Archive for the ‘Ethics’ Category

The Bathsheba Syndrome: When a Leader Fails

February 14, 2012 Comments off


Another leader—no, an entire cadre of leaders—has been found to be a moral failure. Legal authorities have charged Jerry Sandusky, who retired as the defensive coordinator for the Penn State football team in 1999, with the sexual abuse of children who he targeted through his involvement in the charitable organization The Second Mile. Additionally, a number of other administrators and leaders at Penn State University—the university’s president Graham Spanier, vice-president Gary Schultz, athletic director Tim Curley and long-time football coach Joe Paterno—face charges or have been fired from the university because of their failure to take action when Sandusky’s crimes were brought to their attention. Time, research, and investigation will inform fully our judgment of who is guilty and who is innocent, but the indictment states many at the university were aware of Sandusky’s crimes but did not intervene as required by law and by moral standards.

Sandusky and the…

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Recent Studies of Ethics and Morality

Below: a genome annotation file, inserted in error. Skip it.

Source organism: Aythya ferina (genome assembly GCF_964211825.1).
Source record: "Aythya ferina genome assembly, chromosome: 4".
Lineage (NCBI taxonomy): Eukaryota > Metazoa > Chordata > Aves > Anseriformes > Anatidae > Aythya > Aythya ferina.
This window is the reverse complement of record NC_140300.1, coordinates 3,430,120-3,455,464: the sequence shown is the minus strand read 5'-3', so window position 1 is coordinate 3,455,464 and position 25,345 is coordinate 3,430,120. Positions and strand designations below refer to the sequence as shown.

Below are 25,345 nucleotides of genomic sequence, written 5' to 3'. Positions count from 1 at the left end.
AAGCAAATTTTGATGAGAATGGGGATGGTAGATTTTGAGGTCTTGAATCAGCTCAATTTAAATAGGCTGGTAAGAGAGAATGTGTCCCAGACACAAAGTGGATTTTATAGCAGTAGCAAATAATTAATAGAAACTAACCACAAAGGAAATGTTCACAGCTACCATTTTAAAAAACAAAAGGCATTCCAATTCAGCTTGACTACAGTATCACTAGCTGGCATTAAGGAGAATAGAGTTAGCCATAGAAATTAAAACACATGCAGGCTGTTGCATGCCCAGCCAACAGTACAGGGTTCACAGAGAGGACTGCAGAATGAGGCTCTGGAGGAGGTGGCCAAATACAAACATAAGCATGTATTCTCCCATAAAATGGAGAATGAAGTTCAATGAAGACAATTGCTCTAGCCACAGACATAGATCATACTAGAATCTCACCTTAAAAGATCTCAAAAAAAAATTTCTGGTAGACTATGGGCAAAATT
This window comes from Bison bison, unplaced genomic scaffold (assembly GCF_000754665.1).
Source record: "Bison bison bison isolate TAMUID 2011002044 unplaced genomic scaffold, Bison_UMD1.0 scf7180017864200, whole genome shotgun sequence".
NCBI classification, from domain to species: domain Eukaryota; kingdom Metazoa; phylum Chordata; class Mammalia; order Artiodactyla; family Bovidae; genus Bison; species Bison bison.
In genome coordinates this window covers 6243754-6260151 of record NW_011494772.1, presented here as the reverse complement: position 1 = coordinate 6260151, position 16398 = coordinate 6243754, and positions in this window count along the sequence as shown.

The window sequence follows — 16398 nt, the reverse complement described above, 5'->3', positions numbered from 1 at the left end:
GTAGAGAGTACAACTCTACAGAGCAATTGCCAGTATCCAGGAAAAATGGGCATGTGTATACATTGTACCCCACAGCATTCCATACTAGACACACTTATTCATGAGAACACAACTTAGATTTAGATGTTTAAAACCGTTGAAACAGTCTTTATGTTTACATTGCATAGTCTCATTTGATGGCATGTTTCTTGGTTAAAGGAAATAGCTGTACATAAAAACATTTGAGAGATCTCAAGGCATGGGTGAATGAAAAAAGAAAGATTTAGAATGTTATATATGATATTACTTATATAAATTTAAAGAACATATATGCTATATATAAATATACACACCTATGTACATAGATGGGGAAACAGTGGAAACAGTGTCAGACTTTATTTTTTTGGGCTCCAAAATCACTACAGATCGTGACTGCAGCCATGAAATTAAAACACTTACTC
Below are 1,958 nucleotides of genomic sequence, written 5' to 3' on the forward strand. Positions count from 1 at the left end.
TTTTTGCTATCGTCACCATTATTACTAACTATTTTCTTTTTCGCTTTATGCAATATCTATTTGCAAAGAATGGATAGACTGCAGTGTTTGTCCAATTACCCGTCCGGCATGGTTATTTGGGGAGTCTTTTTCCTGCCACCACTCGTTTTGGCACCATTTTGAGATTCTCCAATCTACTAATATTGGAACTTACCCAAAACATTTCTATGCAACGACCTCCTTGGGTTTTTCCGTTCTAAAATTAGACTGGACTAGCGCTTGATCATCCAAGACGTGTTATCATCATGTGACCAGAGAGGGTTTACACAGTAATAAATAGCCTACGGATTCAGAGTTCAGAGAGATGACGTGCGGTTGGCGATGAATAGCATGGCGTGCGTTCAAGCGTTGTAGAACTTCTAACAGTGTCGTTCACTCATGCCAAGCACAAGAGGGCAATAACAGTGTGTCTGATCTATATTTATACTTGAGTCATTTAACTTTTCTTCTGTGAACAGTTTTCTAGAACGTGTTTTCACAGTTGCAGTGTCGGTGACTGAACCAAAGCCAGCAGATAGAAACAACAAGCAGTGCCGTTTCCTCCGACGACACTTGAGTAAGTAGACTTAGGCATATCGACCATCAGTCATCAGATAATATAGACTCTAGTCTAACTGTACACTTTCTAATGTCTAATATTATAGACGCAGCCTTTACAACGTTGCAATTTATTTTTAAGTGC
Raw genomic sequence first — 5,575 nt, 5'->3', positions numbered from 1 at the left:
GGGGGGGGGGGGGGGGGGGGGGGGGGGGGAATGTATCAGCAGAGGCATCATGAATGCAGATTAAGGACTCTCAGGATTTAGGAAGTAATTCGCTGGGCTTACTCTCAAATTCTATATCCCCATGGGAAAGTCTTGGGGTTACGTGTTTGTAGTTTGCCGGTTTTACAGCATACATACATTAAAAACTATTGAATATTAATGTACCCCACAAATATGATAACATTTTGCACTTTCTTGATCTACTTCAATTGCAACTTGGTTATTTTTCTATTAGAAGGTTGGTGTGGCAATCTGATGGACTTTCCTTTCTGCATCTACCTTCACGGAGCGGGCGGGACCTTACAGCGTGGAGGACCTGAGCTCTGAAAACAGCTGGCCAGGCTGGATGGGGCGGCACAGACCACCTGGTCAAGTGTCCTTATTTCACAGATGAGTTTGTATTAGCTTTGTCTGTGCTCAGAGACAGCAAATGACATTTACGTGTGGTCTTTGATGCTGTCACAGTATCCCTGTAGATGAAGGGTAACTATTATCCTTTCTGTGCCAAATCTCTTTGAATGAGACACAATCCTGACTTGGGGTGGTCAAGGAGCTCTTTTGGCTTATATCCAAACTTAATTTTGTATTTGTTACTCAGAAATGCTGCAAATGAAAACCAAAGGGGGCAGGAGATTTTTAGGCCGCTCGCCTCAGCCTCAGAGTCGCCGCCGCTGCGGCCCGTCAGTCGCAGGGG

December 18, 2011 Comments off

My interest in morality dates all the way back to my dissertation, which examined individual differences in moral philosophy. I have also conducted a number of studies personality and ethics, looking at values, traits, and situational factors as causes of both moral judgment and moral behavior.

You can access descriptions of that work by using the menu tab Ethics at the top of this page. Some of the work that is linked to that page includes

The Ethics Position Theory. I developed a personality measure that assumes people differ in the personal moral philosophies. This measure of these differences is called the Ethics Position Questionnaire (or EPQ). If you are interested in using the Ethics Position Questionnaire in your research, please visit THIS PAGE for background information and a copy of the items.

Personality and Productivity. In work conducted with Ernest O’Boyle, we have explored the literature on the relationship between the so-called Dark Triad–Machiavellianism, Narcissism, and Psychopathy–and other variables, such as productivity and personality.

The Greater Good. I continue to be intrigued by individuals decision to contribute their personal resources, whether time, energy, or money, to a common, shared cause. For background on this topic, please visit the website For the Greater Good of All, a book I edited with Crystal Hoyt dealing with this topic.